Agree to disagree. The willingness to concede with an eye roll and a subject change is what keeps most families together—well, that and unconditional love. But what happens when a family shares the same passion? What if instead of changing the subject, a family bands together to change their community?
Five restaurants and counting—within a year, tally seven. Not just any restaurants—arguably Sacramento’s very best dining destinations. A movement. Not just any movement—the local farm-to-fork movement, which has helped reshape the way Sacramento thinks about its identity and the health, environmental and economic impacts of our respective food choices. Social and political change happens. Our culinary landscape shapeshifts. We clean our plates and feel truly satisfied.
“Our family is in the restaurant business, but we are really a family business, making it more of a lifestyle. When it’s part of how you live, it becomes less of a job and more of a passion,” explains Randall Selland, who has been steadfastly at the helm of the farm-to-fork movement in the Sacramento area for nearly the whole of his decorated career. But let’s take a step back.
Once a commissioned stained glass artist, food became another outlet of artistic expression for Randall after meeting, marrying and having children with the lovely and talented Nancy Zimmer. The Kitchen, now a Sacramento institution, was the brainchild of a mother/daughter dream team: Nancy and Tamera. Soon, the whole family rallied behind their efforts to join the family business that echoed their innermost values and would grow to challenge our thinking about ingredients and cooking.
Randall and Nancy’s son, Josh Nelson, is now co-owner and CEO of Selland Group, and developed the logo for Sacramento’s brand identity as America’s Farm-to-Fork Capital. Their daughter, Tamera Baker, is co-owner and chief brand officer of the Selland Group. They collectively own and operate Selland’s Market-Café (Sacramento and El Dorado Hills locations), Ella, The Kitchen, and now, OBO’—a top-notch Italian establishment in East Sacramento.
OBO’ is named after Josh’s son, Owen; Tamera’s kids, Ella and Jackson nicknamed him Obo. The Selland family wanted to create an Italian restaurant and menu that draws inspiration from the simple, nourishing flavors and seasonal cooking traditions of rustic Italy, in a casual atmosphere that is accessible to all. Speaking of accessibility, you can’t beat the pricing for the quality of food that is being served up at OBO’.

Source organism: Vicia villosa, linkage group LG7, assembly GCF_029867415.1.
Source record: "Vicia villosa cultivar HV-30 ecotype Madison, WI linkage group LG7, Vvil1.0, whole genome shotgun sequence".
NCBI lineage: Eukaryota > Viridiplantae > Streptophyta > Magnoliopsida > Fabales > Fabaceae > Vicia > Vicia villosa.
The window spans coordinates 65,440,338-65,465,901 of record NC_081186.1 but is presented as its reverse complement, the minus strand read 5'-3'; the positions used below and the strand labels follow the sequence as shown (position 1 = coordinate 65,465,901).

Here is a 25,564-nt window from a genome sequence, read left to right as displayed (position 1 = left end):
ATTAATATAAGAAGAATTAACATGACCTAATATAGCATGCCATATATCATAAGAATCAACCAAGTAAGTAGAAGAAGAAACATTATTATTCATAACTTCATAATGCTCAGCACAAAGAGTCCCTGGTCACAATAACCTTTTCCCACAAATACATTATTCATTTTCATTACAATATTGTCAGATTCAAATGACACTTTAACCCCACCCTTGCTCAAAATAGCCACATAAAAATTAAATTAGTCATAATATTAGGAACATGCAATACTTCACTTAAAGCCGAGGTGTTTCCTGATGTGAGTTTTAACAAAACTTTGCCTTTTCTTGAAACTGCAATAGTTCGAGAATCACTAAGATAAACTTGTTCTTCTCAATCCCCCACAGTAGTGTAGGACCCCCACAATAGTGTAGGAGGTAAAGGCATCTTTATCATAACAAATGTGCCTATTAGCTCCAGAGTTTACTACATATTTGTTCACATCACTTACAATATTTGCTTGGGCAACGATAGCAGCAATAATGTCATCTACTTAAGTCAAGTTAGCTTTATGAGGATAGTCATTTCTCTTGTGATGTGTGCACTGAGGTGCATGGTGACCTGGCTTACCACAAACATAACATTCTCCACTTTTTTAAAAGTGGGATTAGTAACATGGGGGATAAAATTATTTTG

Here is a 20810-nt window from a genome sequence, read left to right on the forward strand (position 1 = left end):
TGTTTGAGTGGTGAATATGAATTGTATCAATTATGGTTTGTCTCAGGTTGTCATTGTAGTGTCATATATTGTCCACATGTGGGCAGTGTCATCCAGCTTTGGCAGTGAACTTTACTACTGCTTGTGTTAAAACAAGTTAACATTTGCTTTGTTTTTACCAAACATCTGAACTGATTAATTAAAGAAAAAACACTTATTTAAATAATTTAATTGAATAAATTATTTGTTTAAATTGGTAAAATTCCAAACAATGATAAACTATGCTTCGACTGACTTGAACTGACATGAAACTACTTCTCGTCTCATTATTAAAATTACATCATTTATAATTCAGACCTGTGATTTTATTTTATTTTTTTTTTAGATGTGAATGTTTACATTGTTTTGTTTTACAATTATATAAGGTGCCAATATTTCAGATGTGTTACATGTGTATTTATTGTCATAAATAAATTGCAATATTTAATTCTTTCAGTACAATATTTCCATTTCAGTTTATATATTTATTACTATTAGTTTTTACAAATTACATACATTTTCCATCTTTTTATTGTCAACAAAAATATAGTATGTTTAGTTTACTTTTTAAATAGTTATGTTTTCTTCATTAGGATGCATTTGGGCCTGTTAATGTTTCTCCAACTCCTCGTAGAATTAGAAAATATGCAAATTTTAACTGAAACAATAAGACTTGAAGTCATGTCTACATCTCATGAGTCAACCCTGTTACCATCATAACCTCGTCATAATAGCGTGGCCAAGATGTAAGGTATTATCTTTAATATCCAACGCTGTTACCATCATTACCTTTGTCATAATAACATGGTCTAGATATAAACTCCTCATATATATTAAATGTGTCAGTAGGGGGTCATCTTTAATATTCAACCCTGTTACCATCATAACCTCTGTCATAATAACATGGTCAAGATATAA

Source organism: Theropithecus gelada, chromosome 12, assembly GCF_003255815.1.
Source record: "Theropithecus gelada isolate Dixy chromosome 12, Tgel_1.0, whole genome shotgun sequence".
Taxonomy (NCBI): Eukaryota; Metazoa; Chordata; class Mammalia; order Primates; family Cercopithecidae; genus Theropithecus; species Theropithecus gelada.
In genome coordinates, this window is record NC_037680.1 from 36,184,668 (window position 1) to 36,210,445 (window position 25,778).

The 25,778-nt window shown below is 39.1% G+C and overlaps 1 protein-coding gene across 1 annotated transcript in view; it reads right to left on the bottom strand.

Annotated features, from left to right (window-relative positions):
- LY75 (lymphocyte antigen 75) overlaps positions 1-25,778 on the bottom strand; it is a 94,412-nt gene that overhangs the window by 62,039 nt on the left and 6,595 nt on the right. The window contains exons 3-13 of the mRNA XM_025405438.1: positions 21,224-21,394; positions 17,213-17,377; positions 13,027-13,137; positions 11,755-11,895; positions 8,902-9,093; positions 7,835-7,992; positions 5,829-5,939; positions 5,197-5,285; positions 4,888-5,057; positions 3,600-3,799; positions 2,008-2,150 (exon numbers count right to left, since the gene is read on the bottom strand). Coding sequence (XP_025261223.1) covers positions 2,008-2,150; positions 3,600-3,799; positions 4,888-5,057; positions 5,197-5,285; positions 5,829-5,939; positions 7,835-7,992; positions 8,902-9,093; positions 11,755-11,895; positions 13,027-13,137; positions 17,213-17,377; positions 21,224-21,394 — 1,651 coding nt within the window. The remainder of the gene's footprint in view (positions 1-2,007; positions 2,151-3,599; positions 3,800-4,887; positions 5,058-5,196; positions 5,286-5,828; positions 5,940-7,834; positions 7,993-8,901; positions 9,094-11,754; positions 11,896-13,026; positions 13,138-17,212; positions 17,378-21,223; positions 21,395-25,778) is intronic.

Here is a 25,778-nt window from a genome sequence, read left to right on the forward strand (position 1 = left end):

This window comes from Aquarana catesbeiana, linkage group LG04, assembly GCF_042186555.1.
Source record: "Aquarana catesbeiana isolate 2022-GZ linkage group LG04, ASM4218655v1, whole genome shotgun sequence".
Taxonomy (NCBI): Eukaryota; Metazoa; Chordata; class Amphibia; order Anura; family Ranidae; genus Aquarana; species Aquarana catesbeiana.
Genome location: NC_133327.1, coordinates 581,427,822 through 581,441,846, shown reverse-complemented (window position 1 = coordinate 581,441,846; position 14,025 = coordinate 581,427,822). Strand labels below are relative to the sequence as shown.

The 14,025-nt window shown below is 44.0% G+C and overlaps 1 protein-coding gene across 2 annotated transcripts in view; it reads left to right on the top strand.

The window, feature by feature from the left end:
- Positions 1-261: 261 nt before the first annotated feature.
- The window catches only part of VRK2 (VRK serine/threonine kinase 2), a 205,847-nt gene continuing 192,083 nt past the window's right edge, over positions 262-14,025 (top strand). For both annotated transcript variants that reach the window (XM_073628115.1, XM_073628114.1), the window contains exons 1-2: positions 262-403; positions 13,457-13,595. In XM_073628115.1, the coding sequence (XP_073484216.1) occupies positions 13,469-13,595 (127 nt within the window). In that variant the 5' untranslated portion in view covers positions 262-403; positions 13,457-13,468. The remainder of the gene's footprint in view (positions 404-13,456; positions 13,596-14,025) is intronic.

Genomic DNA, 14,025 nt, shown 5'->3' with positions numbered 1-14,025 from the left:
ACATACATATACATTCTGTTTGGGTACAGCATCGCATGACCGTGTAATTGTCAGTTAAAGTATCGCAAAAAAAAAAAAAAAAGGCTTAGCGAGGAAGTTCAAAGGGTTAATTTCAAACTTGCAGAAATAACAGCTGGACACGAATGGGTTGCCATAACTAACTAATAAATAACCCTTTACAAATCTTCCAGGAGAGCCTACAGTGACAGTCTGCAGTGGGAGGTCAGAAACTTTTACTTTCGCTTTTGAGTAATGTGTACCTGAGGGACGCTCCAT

Inspired by many trips to Italy over the years, chef owner Nancy Zimmer spiritedly developed the OBO’ menu. “While the menu is made up of Italian dishes, it also features many local flavors including dishes such as the market veg pasta, market veg pizza, market veg focaccia, market veg melt, market veg and fresh mozzarella sandwich and roasted market vegetables. We butcher our own meats and make our own pancetta in-house as well,” she says. “Our pastas and pizza dough are also made in-house. OBO’ desserts are made fresh daily by our in-house bakery and delivered each day to the restaurant. We also make our own Amaro, featured in the OBO’ Amaro Cocktail!” All of their restaurants, including OBO’, are well-stocked with weekly farmers market trips and locally sourced ingredients. They even collaborated with New Glory Brewery to create an OBO’ Lemon Saison.
Tamera Baker led and managed the interior design process and creative direction for the brand identity. The design came from the inspiration of a midcentury Mediterranean, warm coastal feel. The bright and airy atmosphere echoes with conversation, a pizza paddle chandelier fills the center of the room, exposed brick and robin’s egg blue paint balance warm and cool tones. Inside OBO’, the vibe is casual, yet good design is in the details. Outside, an expansive patio circumnavigates the round building shape that once housed Andiamo and Good Eats. An eclectic staff is quick to help patrons—hot orders are taken on tablets by servers while a large deli case filled with a la carte side dishes beckons.